Bringing Back The Magic




Have you ever picked up and book and thought…

“This is going to be magical!”

We do it often as children; the first time we read “The Lion The Witch and The Wardrobe” or nab the last copy of “The Swiss Family Robinson” from the library. We are open, expectant, and still so full of wonder.

I miss that…the older I get and the more I read.  The feeling I used to get when a new book was laid before me. How my eyes would light up, my breath would hitch, and this solid belief I possessed, that if I held that book close enough, or tight enough to my heart I could actually feel the words seeping into my bones. Etching their story into a place of permanence so I would never forget them. I could look at a book and think…

“This is going to be magical.”

And I would truly, honestly, believe it.

Today that feeling was given back to me. Today…my eyes shimmered and my fingers tingled. Because today…I read “The Ocean at the End of the Lane” and my gut was right. It was magical.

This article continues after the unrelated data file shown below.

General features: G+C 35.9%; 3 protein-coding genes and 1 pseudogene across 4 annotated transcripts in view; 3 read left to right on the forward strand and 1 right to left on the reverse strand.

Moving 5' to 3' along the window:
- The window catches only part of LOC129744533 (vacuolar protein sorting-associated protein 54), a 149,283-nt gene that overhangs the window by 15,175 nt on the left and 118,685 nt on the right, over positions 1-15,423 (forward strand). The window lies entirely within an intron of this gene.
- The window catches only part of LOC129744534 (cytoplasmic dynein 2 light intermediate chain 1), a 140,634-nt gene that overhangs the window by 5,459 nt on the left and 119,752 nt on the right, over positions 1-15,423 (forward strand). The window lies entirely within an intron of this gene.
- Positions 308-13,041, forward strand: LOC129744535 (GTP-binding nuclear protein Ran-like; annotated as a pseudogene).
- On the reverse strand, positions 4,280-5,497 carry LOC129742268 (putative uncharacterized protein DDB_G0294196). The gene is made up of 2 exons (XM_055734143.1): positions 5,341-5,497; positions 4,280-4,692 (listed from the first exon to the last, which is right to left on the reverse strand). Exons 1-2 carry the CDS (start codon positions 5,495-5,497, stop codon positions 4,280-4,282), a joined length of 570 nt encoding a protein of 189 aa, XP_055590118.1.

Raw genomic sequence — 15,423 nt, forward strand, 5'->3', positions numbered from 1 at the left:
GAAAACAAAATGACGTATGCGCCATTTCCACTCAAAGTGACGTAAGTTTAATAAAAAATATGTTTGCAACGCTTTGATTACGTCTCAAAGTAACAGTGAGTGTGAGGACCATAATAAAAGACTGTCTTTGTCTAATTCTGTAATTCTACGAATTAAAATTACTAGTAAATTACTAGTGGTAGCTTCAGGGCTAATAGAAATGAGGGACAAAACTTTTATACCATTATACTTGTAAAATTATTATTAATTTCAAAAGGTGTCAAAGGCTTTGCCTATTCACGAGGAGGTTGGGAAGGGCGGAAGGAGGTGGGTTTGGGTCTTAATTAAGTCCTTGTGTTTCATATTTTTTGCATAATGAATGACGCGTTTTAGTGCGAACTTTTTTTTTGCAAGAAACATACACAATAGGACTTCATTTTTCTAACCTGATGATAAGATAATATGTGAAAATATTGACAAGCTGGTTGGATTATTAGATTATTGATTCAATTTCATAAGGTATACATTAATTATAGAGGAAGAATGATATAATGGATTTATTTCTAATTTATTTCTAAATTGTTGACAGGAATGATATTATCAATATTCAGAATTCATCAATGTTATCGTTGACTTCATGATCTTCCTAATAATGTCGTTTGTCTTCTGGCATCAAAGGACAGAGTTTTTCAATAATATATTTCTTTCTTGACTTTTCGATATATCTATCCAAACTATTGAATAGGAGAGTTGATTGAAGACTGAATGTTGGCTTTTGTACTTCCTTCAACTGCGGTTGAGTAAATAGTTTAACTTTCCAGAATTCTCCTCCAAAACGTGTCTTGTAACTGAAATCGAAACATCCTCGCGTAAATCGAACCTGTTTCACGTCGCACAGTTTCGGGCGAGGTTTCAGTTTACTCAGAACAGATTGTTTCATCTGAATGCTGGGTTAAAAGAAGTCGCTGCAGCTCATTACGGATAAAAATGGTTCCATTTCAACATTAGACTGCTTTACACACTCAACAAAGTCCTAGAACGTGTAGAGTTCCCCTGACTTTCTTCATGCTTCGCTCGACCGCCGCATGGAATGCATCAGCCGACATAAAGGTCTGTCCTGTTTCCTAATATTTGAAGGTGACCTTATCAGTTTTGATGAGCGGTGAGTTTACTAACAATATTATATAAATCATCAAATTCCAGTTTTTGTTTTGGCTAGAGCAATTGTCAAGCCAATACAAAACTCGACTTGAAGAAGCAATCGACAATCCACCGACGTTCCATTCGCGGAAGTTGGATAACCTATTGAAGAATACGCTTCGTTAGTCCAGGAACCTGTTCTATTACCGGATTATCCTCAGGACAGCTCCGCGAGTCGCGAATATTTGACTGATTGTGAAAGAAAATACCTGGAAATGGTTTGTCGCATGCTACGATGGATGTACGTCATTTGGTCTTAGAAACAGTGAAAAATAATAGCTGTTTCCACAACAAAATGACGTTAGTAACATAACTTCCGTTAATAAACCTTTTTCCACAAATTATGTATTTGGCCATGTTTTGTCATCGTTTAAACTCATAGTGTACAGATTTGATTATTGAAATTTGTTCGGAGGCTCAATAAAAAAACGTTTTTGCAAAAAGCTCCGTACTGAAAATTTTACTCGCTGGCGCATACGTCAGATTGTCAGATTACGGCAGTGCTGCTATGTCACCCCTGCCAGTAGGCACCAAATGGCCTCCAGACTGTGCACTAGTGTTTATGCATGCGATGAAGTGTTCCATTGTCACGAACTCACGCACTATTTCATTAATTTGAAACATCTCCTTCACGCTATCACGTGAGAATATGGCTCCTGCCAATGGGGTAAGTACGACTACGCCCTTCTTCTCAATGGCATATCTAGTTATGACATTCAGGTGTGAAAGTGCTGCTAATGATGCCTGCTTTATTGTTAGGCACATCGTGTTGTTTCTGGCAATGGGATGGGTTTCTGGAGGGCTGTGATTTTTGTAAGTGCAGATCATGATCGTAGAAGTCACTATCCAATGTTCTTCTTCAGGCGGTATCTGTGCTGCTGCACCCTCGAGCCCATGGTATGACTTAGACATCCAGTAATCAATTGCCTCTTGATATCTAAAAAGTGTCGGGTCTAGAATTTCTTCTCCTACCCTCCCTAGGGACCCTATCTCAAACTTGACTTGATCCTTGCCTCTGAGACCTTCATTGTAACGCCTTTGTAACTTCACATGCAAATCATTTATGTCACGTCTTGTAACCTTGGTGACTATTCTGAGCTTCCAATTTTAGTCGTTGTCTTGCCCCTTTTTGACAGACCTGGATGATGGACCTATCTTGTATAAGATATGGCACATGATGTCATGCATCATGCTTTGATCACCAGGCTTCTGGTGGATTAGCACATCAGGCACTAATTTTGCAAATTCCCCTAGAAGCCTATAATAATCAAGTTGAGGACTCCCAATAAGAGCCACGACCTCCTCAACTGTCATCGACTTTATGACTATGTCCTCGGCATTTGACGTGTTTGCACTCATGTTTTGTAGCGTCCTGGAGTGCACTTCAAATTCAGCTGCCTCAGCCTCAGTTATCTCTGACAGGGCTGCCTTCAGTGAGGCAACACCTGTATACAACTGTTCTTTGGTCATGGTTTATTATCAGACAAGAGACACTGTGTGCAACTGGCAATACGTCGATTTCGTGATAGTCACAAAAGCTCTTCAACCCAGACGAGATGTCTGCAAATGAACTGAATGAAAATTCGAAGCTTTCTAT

“Sussex, England. A middle-aged man returns to his childhood home to attend a funeral. Although the house he lived in is long gone, he is drawn to the farm at the end of the road, where, when he was seven, he encountered a most remarkable girl, Lettie Hempstock, and her mother and grandmother. He hasn’t thought of Lettie in decades, and yet as he sits by the pond (a pond that she’d claimed was an ocean) behind the ramshackle old farmhouse, the unremembered past comes flooding back. And it is a past too strange, too frightening, too dangerous to have happened to anyone, let alone a small boy.

Forty years earlier, a man committed suicide in a stolen car at this farm at the end of the road. Like a fuse on a firework, his death lit a touchpaper and resonated in unimaginable ways. The darkness was unleashed, something scary and thoroughly incomprehensible to a little boy. And Lettie—magical, comforting, wise beyond her years—promised to protect him, no matter what.”